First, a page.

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In early January I asked if Pagemaker would be an improvement over Word for
producing a series of graphics-intensive documents. I promised to summarize to
the list. I've waited, because I wanted to apply some of the advice I was given
before drawing any conclusions.
I have a 250+ page manual with 188 graphics. The graphics have numerous
callouts. The manual is divided into 21 files. Word crashes with appalling
regularity on these documents. Consequently, I find it more stable when I don't
use master document or RD fields. I incorporate graphics by reference and I do
all indexing manually. These steps help, but don't eliminate the problems.
I converted the files to Framemaker, which I own at home. Things worked well.
I lobbied to get Framemaker at work, but failed. However, I was given a copy of
Pagemaker, still in the box, that they already had with the mandate to try and
use it, if feasible.
I'm facing some very tough deadlines, so I turned to the list for help
figuring out 1) if Pagemaker would meet my needs; 2) how to get up to speed
quickly on it.
Split. That's why I decided that I needed to attack the problem and judge for
myself. Here are a few key issues that came up:
Graphics: Most respondents praised the graphics handling capabilities of
Pagemaker, but felt it somewhat cumbersome for book-length projects. I'm finding
they're right. Things I find simple in Word, such as headers and footers, are
clunky in Pagemaker. On the other hand, once I figured them out, I could move on
to other things.
Learning curve: I thought I could pick up any new word processing/desktop
publishing software in half an hour and become moderately proficient within a
week. I have to admit that Pagemaker has humbled me. I did pick it up quickly,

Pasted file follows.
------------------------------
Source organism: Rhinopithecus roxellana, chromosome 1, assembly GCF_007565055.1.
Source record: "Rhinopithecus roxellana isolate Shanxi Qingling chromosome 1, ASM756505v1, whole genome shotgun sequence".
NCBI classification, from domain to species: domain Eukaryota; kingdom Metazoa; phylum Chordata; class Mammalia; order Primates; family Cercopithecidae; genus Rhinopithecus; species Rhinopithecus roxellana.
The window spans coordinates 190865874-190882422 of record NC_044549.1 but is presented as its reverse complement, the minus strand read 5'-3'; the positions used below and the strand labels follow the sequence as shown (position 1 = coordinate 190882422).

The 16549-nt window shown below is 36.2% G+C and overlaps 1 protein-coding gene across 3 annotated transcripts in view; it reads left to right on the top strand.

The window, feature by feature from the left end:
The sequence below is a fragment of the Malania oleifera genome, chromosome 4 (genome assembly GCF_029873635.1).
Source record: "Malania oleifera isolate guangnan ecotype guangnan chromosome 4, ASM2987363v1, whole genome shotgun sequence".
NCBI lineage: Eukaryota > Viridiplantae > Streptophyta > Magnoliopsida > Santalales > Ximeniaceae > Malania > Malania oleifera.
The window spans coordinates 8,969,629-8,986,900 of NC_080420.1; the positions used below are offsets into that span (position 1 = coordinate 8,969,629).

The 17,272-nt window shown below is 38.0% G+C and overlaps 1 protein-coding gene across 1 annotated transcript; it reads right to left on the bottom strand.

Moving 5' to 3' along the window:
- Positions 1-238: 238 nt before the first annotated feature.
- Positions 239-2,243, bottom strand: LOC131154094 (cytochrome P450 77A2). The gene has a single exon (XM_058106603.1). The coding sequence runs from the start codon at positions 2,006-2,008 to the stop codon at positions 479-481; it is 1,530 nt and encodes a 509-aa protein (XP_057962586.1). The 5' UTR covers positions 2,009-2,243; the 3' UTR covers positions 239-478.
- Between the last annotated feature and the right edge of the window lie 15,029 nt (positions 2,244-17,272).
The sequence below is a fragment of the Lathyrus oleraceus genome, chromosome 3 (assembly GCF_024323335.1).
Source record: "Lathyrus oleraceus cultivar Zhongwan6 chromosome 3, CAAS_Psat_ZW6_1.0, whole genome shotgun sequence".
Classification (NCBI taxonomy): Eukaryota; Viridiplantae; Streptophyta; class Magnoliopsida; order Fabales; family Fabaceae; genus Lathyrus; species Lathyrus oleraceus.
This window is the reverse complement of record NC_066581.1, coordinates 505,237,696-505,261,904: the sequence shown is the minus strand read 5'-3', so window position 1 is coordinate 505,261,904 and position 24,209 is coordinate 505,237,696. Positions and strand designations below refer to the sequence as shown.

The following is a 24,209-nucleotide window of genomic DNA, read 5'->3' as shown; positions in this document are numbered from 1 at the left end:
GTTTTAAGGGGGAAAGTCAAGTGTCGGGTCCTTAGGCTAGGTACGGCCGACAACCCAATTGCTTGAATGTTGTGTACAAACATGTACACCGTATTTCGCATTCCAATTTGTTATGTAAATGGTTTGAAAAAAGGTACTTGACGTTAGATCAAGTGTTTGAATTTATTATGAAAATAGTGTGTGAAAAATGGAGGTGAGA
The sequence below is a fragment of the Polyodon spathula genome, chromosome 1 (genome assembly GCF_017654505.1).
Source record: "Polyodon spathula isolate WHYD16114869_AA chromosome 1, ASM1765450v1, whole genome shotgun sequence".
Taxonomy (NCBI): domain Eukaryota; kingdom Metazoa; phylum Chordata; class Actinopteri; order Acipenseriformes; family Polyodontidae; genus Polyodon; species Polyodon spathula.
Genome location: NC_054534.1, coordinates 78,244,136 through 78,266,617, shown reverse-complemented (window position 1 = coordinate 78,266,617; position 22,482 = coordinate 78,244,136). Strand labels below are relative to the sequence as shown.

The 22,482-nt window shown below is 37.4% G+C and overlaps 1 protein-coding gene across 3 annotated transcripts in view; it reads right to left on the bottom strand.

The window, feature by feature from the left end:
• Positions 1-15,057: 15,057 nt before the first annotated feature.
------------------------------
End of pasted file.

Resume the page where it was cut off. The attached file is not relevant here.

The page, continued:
but I'm not proficient yet. It is a different paradigm and I find myself
impatient to get the simple things done. (NOTE: This response is as much a
function of deadline pressures as it is a function of the product. I know that,
but it still interferes.)
Word to Pagemaker conversion: Actually, this part was fairly simple. It's
setting up new sections and editing after conversion that take time.
Pagemaker problems on a network: One respondent had problems, several others
expressed surprise. Not an issue for me, since it will only be on my machine.
Preparation of files in PDF or postscript format: Both Framemaker and
Pagemaker do this well as respondents indicated. This has been a real pain with
the Word files, so this is one area where I can say that Pagemaker will help me
meet my deadlines. On the tests I did (same chapter prepared in all 3 programs),
Pagemaker and Framemaker both produced smaller PDF files. I don't really
understand why, since the content/resolution didn't change. Two respondents
noted similar results.
I don't think Pagemaker will make it easier to meet my March deadline.
However, it is allowing me to move towards it at a steady rate without the
crises (crashes, format errors) that I encountered in Word. Bugs have simply
made Word too risky to meet my needs. The time I'm spending on learning
Pagemaker and dealing with the few cumbersome items is a tradeoff. I am making
gains on indexing and preparing output for the printer. Next release, I expect
Pagemaker will increase my productivity. Comparing all three products (Word,
Framemaker, and Pagemaker) I would still choose Framemaker for the type of
document I'm working on, but that's not a choice I have.
This is a short summary and I'm still trying to familiarize myself with many
of the tips people provided. When I do, I may learn to love Pagemaker. I've
gathered a lot of useful information that I think would be helpful to others
evaluating these products. I hope to write an article and put it on a web page,
but it'll have to wait until after my March deadlines. :)